Its in no way a utility knife! most of them are extremely thick diamond section profiles, useless for working with except as an awl.

Any utility knife would be either a whittle-tanged knife, ( for the 14th C ) or a scale tanged knife. (for the 15th C)

Though there's a chance that the whittle tanged knife might be broken-backed, the chances are its going to be a wedge-sectioned blade with a slightly drooping spear-point tip. Exactly the sort of thing you'd see in England at the same time, So you'd use the winchester excavations, or london finds from Knives and Scabbards as a reference, to get the general style.

I dont think I've seen a single archaeological find here in scotland of overly large knives of bowie proportions.

Edit - for 18th c, a sgian like sean stuck pictures of while I was writing this reply would work, but its totally out of place for 14-15th C of course.
View user's profile Send private message
Sean Flynt
myArmoury Team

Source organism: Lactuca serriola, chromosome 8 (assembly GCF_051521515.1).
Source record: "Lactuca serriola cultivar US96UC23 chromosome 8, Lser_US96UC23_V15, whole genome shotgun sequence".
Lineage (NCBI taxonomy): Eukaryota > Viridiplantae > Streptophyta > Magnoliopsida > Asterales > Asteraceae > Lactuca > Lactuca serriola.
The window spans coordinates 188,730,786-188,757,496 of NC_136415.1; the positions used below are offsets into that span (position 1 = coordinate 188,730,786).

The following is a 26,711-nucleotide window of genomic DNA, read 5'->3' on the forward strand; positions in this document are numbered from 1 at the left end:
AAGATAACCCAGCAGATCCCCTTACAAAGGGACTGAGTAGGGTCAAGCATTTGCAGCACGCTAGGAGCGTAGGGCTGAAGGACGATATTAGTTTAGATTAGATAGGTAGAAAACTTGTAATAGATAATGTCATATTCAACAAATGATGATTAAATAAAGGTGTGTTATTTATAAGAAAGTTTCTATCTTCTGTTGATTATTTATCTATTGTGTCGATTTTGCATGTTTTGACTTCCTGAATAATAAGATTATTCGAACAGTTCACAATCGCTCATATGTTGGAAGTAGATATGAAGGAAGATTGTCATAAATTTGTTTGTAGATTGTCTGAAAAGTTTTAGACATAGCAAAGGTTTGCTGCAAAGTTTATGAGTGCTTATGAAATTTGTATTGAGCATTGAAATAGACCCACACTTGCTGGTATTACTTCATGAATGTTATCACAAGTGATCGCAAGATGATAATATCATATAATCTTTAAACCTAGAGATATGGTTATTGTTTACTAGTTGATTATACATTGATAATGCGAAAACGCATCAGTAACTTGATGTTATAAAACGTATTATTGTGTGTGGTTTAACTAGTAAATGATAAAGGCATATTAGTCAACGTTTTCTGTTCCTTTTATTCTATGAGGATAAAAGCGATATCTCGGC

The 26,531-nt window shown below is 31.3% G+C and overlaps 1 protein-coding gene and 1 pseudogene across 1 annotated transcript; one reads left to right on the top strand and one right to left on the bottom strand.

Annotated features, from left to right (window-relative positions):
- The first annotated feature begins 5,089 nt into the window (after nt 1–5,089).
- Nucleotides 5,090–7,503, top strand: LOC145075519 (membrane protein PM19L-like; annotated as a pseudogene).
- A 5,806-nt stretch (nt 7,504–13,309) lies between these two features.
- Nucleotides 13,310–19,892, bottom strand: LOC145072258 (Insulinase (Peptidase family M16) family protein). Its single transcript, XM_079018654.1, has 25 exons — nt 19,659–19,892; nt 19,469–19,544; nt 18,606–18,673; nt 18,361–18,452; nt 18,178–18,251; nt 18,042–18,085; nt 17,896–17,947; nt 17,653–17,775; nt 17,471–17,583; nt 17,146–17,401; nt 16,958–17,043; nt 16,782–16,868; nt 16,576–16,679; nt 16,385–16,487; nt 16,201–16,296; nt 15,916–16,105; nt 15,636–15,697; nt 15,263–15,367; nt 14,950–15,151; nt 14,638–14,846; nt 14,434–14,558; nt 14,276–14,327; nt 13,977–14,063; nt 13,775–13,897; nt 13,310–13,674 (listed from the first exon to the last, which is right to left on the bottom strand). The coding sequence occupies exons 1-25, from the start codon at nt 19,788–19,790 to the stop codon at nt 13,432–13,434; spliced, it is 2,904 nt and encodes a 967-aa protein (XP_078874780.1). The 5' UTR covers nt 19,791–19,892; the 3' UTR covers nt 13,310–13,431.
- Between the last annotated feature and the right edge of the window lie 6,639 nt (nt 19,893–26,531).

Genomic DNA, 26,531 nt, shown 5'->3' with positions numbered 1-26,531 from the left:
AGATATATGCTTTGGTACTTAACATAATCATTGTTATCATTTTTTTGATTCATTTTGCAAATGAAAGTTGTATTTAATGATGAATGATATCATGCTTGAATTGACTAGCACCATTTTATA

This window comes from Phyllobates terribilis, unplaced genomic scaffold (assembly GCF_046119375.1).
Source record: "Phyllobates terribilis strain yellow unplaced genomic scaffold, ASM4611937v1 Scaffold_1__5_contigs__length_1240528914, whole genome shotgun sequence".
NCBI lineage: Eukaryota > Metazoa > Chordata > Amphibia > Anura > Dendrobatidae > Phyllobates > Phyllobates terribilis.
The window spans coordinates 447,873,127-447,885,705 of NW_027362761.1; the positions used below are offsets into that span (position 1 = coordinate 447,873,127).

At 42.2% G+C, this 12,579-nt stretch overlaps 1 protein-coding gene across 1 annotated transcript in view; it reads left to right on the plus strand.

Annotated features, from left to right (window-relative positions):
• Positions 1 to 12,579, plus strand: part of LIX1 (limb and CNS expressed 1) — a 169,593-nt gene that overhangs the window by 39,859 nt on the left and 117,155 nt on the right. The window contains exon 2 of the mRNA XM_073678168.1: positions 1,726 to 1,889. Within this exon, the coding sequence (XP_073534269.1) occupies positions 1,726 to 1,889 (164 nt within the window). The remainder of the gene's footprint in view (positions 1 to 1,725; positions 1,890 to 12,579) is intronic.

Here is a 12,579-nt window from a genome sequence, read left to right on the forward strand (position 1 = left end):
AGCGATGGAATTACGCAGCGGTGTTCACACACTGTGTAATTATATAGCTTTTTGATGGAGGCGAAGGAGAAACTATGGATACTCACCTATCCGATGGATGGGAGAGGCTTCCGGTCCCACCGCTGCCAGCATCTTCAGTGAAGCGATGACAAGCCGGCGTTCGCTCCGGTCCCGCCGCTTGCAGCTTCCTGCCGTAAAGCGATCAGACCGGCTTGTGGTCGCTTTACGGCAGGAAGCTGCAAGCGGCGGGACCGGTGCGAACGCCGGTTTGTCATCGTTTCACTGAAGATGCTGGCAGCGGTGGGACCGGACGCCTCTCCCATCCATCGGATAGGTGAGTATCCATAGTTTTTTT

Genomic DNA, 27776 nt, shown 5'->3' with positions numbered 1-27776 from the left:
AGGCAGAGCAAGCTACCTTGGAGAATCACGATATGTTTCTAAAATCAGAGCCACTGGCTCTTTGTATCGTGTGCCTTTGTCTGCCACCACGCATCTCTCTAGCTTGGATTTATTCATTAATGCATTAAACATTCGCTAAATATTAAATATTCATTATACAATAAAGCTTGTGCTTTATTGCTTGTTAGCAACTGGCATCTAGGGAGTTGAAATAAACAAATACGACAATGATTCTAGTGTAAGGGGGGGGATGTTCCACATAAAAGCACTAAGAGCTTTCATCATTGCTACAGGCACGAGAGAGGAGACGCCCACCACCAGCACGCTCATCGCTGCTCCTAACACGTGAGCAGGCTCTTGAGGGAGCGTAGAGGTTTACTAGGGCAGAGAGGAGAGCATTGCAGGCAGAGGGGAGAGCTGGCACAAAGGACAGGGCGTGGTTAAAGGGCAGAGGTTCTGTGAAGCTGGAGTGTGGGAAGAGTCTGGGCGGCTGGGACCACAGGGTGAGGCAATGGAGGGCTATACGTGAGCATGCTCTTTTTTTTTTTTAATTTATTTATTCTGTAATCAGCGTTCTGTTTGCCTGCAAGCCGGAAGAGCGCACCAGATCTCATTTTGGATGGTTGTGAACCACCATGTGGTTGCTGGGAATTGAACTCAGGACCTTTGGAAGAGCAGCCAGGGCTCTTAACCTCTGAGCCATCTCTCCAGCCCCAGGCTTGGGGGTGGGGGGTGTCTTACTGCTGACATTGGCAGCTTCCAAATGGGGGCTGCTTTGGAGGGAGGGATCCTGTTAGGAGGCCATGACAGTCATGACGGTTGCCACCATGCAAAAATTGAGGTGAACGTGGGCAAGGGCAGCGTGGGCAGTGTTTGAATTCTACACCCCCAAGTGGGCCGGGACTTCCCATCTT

myArmoury Team

Location: Birmingham, Alabama
Joined: 21 Aug 2003
Likes: 10 pages
Reading list: 13 books

Spotlight topics: 7
Posts: 5,908

PostPosted: Fri 13 Feb, 2015 10:53 am    Post subject:         Reply with quote

Well, the OP called for blades of 1000-1800, so I figured the later ranges were fair game. I would agree that a typical dudgeon dagger wouldn't serve in this role, but the one I noted appears to have a more useful blade. It's hard to tell from the photo, though. Might be too thick or it might have a useful cutting edge along that curved profile.
I definitely prefer the achlais and the sorts of common knives detailed in the Museum of London publication.
See Tod's Stuff / The English Cutler for more ideas.



 Attachment: 38.64 KB
dudgeon.gif


-Sean

"Everywhere I have searched for peace and nowhere found it, except in a corner with a book"- Thomas a Kempis (d. 1471)
View user's profile Send private message Send e-mail
James Moore





Joined: 27 Jan 2011

Posts: 61

PostPosted: Fri 13 Feb, 2015 11:09 am    Post subject:         Reply with quote